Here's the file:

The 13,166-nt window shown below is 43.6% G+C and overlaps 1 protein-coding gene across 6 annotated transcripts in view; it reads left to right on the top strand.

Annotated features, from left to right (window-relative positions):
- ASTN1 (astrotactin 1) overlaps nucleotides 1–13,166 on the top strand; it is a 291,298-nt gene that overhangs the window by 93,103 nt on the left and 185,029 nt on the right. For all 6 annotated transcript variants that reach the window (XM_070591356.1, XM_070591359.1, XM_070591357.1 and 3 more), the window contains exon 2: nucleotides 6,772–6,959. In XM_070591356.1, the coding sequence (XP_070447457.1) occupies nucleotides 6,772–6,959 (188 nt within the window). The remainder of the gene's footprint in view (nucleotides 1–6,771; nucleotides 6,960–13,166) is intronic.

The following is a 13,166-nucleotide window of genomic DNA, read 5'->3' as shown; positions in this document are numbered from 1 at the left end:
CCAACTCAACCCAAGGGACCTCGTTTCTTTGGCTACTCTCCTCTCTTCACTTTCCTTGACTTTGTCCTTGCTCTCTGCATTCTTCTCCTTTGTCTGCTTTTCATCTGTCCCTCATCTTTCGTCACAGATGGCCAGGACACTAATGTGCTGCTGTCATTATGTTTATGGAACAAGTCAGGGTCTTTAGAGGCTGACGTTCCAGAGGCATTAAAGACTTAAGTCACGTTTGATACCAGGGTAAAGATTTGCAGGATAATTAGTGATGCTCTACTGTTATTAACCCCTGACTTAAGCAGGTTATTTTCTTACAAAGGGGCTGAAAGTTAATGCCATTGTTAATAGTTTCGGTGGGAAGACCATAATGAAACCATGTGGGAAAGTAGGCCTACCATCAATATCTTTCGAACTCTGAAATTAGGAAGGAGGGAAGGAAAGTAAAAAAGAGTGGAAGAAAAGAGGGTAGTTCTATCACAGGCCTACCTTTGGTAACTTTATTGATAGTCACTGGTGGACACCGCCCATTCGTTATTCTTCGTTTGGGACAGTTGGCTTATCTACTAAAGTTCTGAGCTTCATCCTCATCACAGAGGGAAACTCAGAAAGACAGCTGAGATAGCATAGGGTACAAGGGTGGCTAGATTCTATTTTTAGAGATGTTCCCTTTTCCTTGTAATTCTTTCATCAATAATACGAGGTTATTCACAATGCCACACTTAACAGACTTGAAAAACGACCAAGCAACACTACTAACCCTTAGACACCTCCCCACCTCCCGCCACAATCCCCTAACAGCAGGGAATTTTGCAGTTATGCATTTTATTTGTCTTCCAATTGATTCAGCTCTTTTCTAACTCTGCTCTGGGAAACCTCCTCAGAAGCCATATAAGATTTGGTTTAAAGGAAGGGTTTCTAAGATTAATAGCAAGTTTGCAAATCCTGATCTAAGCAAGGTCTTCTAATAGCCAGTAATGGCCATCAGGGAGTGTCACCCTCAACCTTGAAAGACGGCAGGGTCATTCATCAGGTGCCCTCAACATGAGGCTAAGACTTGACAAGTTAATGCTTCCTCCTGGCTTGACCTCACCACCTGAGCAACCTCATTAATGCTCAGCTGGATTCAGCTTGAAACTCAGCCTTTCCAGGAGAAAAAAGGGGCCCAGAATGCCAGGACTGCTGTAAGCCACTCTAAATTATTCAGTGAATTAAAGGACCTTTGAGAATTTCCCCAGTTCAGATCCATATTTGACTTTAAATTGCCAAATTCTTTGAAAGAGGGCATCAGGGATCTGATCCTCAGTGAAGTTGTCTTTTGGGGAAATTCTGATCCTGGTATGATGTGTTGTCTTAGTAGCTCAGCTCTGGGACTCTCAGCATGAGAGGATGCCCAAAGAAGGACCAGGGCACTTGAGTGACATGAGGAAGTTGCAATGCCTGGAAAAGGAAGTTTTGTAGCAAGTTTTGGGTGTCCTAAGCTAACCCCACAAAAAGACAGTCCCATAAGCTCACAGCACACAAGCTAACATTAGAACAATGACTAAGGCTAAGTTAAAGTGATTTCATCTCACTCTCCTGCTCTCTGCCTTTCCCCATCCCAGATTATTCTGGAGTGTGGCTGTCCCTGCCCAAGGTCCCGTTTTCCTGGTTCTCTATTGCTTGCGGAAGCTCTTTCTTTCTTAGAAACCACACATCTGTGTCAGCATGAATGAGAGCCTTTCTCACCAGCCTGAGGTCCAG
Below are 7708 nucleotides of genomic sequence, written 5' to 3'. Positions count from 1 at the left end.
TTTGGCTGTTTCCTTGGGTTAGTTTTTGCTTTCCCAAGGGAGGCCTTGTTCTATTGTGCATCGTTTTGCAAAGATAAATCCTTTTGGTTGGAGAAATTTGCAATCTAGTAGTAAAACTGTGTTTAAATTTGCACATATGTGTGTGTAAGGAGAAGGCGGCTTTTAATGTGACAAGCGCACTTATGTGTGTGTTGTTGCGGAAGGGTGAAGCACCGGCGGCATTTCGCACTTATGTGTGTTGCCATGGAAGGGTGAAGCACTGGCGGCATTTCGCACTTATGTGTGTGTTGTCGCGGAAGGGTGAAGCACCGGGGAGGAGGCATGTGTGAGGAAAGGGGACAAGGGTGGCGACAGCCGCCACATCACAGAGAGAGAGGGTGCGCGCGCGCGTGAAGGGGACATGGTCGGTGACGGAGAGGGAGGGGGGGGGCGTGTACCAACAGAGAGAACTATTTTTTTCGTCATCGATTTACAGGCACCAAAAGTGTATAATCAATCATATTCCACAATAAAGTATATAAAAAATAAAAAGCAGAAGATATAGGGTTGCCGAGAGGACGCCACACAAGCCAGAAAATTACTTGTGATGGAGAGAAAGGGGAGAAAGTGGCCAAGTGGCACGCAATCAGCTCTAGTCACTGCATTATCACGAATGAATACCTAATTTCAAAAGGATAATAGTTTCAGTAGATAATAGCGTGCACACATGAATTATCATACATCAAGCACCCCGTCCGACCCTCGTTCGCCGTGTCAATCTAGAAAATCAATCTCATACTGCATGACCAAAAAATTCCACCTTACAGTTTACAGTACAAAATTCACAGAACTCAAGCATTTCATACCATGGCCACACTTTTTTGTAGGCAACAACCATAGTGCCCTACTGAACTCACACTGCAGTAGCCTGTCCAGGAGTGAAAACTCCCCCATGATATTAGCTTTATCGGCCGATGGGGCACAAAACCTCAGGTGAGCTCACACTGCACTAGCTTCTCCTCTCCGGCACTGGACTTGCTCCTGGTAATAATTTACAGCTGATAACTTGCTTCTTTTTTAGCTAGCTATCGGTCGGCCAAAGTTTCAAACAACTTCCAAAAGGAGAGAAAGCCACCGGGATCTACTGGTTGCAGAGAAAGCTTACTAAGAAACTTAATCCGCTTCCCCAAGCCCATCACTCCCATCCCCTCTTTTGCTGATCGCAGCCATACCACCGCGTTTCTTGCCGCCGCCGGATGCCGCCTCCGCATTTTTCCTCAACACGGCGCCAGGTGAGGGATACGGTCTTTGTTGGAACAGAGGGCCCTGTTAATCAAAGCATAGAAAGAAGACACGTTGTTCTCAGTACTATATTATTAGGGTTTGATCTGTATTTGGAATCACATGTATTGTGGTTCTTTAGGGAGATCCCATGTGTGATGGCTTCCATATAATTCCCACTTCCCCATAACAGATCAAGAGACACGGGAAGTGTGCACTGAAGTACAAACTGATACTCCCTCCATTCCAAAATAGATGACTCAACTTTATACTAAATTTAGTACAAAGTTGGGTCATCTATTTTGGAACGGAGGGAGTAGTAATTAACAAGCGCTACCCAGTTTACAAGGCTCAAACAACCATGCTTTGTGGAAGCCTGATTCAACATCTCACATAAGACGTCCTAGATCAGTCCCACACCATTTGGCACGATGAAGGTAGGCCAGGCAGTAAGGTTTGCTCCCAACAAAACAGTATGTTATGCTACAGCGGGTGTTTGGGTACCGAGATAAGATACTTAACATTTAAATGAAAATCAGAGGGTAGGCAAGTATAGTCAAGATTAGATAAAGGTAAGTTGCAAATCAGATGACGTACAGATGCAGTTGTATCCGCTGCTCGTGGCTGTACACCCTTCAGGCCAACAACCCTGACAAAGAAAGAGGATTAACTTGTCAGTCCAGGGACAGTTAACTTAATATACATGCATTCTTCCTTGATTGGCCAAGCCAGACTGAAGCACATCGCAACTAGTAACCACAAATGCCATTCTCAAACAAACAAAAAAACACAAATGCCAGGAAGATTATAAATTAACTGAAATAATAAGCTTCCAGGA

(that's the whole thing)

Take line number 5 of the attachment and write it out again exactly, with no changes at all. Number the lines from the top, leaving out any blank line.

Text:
CCAACTCAACCCAAGGGACCTCGTTTCTTTGGCTACTCTCCTCTCTTCACTTTCCTTGACTTTGTCCTTGCTCTCTGCATTCTTCTCCTTTGTCTGCTTTTCATCTGTCCCTCATCTTTCGTCACAGATGGCCAGGACACTAATGTGCTGCTGTCATTATGTTTATGGAACAAGTCAGGGTCTTTAGAGGCTGACGTTCCAGAGGCATTAAAGACTTAAGTCACGTTTGATACCAGGGTAAAGATTTGCAGGATAATTAGTGATGCTCTACTGTTATTAACCCCTGACTTAAGCAGGTTATTTTCTTACAAAGGGGCTGAAAGTTAATGCCATTGTTAATAGTTTCGGTGGGAAGACCATAATGAAACCATGTGGGAAAGTAGGCCTACCATCAATATCTTTCGAACTCTGAAATTAGGAAGGAGGGAAGGAAAGTAAAAAAGAGTGGAAGAAAAGAGGGTAGTTCTATCACAGGCCTACCTTTGGTAACTTTATTGATAGTCACTGGTGGACACCGCCCATTCGTTATTCTTCGTTTGGGACAGTTGGCTTATCTACTAAAGTTCTGAGCTTCATCCTCATCACAGAGGGAAACTCAGAAAGACAGCTGAGATAGCATAGGGTACAAGGGTGGCTAGATTCTATTTTTAGAGATGTTCCCTTTTCCTTGTAATTCTTTCATCAATAATACGAGGTTATTCACAATGCCACACTTAACAGACTTGAAAAACGACCAAGCAACACTACTAACCCTTAGACACCTCCCCACCTCCCGCCACAATCCCCTAACAGCAGGGAATTTTGCAGTTATGCATTTTATTTGTCTTCCAATTGATTCAGCTCTTTTCTAACTCTGCTCTGGGAAACCTCCTCAGAAGCCATATAAGATTTGGTTTAAAGGAAGGGTTTCTAAGATTAATAGCAAGTTTGCAAATCCTGATCTAAGCAAGGTCTTCTAATAGCCAGTAATGGCCATCAGGGAGTGTCACCCTCAACCTTGAAAGACGGCAGGGTCATTCATCAGGTGCCCTCAACATGAGGCTAAGACTTGACAAGTTAATGCTTCCTCCTGGCTTGACCTCACCACCTGAGCAACCTCATTAATGCTCAGCTGGATTCAGCTTGAAACTCAGCCTTTCCAGGAGAAAAAAGGGGCCCAGAATGCCAGGACTGCTGTAAGCCACTCTAAATTATTCAGTGAATTAAAGGACCTTTGAGAATTTCCCCAGTTCAGATCCATATTTGACTTTAAATTGCCAAATTCTTTGAAAGAGGGCATCAGGGATCTGATCCTCAGTGAAGTTGTCTTTTGGGGAAATTCTGATCCTGGTATGATGTGTTGTCTTAGTAGCTCAGCTCTGGGACTCTCAGCATGAGAGGATGCCCAAAGAAGGACCAGGGCACTTGAGTGACATGAGGAAGTTGCAATGCCTGGAAAAGGAAGTTTTGTAGCAAGTTTTGGGTGTCCTAAGCTAACCCCACAAAAAGACAGTCCCATAAGCTCACAGCACACAAGCTAACATTAGAACAATGACTAAGGCTAAGTTAAAGTGATTTCATCTCACTCTCCTGCTCTCTGCCTTTCCCCATCCCAGATTATTCTGGAGTGTGGCTGTCCCTGCCCAAGGTCCCGTTTTCCTGGTTCTCTATTGCTTGCGGAAGCTCTTTCTTTCTTAGAAACCACACATCTGTGTCAGCATGAATGAGAGCCTTTCTCACCAGCCTGAGGTCCAG